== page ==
This structure of government was unsuccessful. Under it, there were no effective checks on, nor any power to balance against, the legislature. As a result, the legislature took many actions that appeared to be despotic. For example, the legislature directly overruled judicial cases that it did not agree with, and it confiscated property of persons suspected of being Tories sympathetic to England without trial, and also set aside jury verdicts. Further, except for the Legislature, the government was completely paralyzed. The Council of Censors had no real power to check the legislature; the executive had no veto power.
Pennsylvania Constitution of 1790
Soon after adoption of the Constitution of 1776, it became apparent that there were many problems with it, and in the mid to late 1780's a campaign began to change the Pennsylvania Constitution. The Assembly enacted a statute that created a constitutional convention in 1789. The convention met and created a new constitution which the state adopted in 1790.
The Pennsylvania Constitution of 1790 resembled more modern constitutions with which we are familiar today. It provided for a bicameral legislature elected by the citizens at a general election, a single governor elected for a three year term with power to veto statutes, and for a judiciary appointed by the governor removable only by impeachment. A major advance was that the Declaration of Rights of the Constitution of 1790 prohibited the legislature from taking away individual rights protected by the Declaration.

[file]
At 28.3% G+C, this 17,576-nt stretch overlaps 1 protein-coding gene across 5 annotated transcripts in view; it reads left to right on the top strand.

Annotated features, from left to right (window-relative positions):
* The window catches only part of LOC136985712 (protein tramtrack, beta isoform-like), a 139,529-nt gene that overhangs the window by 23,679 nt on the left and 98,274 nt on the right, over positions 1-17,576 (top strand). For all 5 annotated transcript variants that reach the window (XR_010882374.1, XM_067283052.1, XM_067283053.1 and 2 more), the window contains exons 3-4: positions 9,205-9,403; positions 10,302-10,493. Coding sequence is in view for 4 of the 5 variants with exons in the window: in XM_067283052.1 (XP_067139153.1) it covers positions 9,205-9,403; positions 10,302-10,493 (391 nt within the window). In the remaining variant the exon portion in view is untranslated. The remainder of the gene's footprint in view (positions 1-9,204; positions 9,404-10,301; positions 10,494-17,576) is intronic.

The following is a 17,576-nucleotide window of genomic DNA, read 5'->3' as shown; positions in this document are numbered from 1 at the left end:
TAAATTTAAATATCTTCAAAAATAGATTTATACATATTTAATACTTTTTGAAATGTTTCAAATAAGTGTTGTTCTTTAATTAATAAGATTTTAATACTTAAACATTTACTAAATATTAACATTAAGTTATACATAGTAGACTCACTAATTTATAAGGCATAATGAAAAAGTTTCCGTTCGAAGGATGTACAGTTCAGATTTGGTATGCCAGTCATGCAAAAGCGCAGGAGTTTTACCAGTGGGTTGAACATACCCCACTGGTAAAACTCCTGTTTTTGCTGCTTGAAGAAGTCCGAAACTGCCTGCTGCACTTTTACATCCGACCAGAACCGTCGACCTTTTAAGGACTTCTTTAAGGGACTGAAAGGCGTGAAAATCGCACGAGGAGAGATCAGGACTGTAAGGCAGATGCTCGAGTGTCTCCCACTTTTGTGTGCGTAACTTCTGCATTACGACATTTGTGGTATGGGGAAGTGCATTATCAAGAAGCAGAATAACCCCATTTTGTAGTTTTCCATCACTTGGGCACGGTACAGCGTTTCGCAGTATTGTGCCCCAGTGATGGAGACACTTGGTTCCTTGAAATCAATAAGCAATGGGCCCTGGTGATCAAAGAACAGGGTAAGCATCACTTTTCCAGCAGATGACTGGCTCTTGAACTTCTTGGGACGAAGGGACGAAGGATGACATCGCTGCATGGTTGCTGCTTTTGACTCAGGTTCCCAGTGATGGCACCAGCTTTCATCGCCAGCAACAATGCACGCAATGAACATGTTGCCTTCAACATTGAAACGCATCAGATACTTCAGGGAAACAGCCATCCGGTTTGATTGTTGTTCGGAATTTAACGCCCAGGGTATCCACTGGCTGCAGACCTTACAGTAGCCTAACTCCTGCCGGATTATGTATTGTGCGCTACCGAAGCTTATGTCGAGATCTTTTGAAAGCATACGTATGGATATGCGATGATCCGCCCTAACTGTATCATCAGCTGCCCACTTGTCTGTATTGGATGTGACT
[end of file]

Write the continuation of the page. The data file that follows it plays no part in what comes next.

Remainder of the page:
The Pennsylvania constitution of 1790 has been described as a "model" constitution. Because of its workable frame of government with effective checks and balances and its extensive Declaration of Rights that was expressly declared to be protected from arbitrary government action. It created a workable government and protected citizen rights from arbitrary government invasion.
Pennsylvania Constitution of 1838
A movement grew up after the War of 1812 with England to limit the appointive power of the governor and to elect judges. The perception was that the executive had grown too strong and was abusing its powers. In 1837 the legislature enacted a call for a constitutional convention that the voters approved.
A constitutional convention was held in 1837 that produced a proposal that the voters approved in 1838. The Constitution of 1838 retained most of the features of the Constitution of 1790, but made several changes. The new constitution took away the power of the governor to appoint local officials, and forced him to share appointment power of judges with the Senate. The legislature was prohibited from granting special favors to corporations and from giving the power of eminent domain to them. The life tenure of judges was eliminated and they were given terms of fifteen years. Also, the new constitution contained the provision, still retained, for amendment of single sections of the Pennsylvania Constitution.
Pennsylvania made use of this amendment procedure in the years following adoption of the 1838 Constitution. In 1850, an amendment made all judicial offices in the Commonwealth elective; in 1857 an amendment changed the size of the Pennsylvania House of Representatives, and imposed some restrictions on the power of the legislature relative to creation of new counties and to favors in granting corporate charters.
Pennsylvania Constitution of 1874
The late nineteenth century, the time of the "Robber Barons," was a period of widespread and wrenching economic and demographic change. It was a period of rapid and enormous growth in the economy and the population. Individuals amassed great fortunes, and corporations and trusts grew into enormous economic entities. This great wealth led to widespread corruption in government.